This morning I came across this brilliant article [ The Pedagogy of Poverty versus Good Teaching by Martin Haberman] on the ways of teaching and it made me think.
If I were to be facing a group of teachers, who happen to be teaching at a school and I had to give a talk during one of their professional development days, what would I tell them? And if those very teachers have been thrown into a system which has been ravaged and subjected to all forms of stress, what would I tell them?
Would I point out that the majority of them are teaching in the wrong way? Would I tell them about this ‘pedagogy of poverty’ which most of them are using? Probably not. Probably they would see me as another academic who lives in space, lost contact with reality – and this it the way they can survive inside a classroom.
The reality is different – albeit nonetheless virtual if you want. The reality is that things can be done differently. I keep looking at success stories published through social media, such as Twitter. I keep learning how people manage; how they cope. I keep learning and visiting new technologies, stuff which is constantly being updated.
The gist of the article which I read, is that the majority of teachers, are still teaching the way they used to be taught. They have forgotten how terrible it was for them. They don’t seem to know any better. They go through University thinking that research is useless. To their mind, it’s for people who are paid to do research. They think, no – wait they believe that once out, their learning stops. It has to stop. It’s a paid job and you’re paid to teach. But they fail. They blame University (and maybe we do fail in some ways); they blame the system, they blame the families, they blame the poverty of mind (which they equate with lack of intellectual ability), they blame who sits in front of them, they blame the curriculum, exams, syllabus… but I wonder how many of them blame themselves? How many of us blame ourselves?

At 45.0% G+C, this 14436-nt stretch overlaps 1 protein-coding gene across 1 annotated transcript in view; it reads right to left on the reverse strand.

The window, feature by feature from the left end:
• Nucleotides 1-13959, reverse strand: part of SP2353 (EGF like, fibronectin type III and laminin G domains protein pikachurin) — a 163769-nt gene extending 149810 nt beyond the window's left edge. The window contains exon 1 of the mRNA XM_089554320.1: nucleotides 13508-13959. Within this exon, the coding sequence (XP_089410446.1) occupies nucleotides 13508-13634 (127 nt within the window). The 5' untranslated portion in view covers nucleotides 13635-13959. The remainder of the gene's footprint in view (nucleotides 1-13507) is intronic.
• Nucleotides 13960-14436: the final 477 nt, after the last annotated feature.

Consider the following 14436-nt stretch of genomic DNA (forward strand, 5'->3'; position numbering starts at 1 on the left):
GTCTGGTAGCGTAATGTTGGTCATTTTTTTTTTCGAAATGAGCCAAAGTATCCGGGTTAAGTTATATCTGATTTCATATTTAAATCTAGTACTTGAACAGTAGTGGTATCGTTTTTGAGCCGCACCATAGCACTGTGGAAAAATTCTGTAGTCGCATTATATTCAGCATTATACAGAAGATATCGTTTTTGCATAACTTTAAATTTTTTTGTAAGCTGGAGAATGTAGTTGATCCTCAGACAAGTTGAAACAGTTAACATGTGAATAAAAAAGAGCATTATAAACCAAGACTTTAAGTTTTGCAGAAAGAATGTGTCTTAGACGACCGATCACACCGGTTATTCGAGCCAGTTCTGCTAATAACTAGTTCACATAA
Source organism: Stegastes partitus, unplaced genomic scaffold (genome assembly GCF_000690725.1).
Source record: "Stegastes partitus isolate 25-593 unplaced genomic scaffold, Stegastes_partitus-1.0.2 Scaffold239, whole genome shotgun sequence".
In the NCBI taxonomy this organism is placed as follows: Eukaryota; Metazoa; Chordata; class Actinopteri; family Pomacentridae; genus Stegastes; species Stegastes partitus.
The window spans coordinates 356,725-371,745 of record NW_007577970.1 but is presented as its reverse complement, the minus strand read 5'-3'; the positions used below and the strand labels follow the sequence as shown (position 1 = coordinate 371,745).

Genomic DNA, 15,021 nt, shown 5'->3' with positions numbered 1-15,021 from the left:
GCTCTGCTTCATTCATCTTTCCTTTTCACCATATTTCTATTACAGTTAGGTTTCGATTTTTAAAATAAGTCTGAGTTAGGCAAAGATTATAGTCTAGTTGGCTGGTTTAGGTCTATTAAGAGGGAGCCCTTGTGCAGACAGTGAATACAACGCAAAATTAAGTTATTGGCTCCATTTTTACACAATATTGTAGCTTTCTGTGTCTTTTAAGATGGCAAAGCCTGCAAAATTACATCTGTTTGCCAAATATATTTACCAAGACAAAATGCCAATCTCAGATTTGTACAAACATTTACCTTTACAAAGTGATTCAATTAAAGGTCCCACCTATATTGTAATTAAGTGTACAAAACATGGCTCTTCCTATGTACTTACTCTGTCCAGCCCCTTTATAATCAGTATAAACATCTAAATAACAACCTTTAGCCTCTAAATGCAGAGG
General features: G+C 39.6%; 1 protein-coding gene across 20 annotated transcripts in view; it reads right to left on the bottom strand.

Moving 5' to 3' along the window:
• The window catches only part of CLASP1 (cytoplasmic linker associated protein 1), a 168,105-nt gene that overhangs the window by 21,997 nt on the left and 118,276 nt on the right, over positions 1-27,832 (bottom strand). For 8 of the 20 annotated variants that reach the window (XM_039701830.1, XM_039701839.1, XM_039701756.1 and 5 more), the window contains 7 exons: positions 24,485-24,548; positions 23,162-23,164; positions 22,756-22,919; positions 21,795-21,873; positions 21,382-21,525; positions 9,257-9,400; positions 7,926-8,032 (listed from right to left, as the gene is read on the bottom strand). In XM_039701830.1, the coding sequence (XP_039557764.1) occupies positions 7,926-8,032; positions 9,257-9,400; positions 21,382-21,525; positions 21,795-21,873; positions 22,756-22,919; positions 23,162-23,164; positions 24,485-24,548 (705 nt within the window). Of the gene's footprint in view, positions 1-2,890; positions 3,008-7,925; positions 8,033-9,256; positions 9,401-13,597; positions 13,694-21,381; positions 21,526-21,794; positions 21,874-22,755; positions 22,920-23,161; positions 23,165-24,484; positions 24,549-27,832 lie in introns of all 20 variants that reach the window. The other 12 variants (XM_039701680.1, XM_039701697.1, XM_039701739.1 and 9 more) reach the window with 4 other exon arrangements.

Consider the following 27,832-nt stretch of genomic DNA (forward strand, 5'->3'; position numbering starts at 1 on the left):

We think we know it all – let’s look around us at society. So many people around us think they know it all. And it’s all because of us teachers who keep maintaining this control attitude over their classroom.
So, to get back to my original question, what would I say to the ‘hypothetical’ teachers in front of me? NOTHING… a big fat nothing… I would do as I preach, and let them find out the beauty of knowing beyond a small mind, captivating that which is out there – go and experiment – see the world for yourselves. It’s not just books and curriculum out there. See the ways for yourselves. Get a glimpse of how possible it is to know more and do more. Adapt…that is the secret if you want to overcome poverty – in all senses…
As Darwin said: “It is not the strongest of the species that survives, nor the most intelligent that survives. It is the one that is the most adaptable to change”.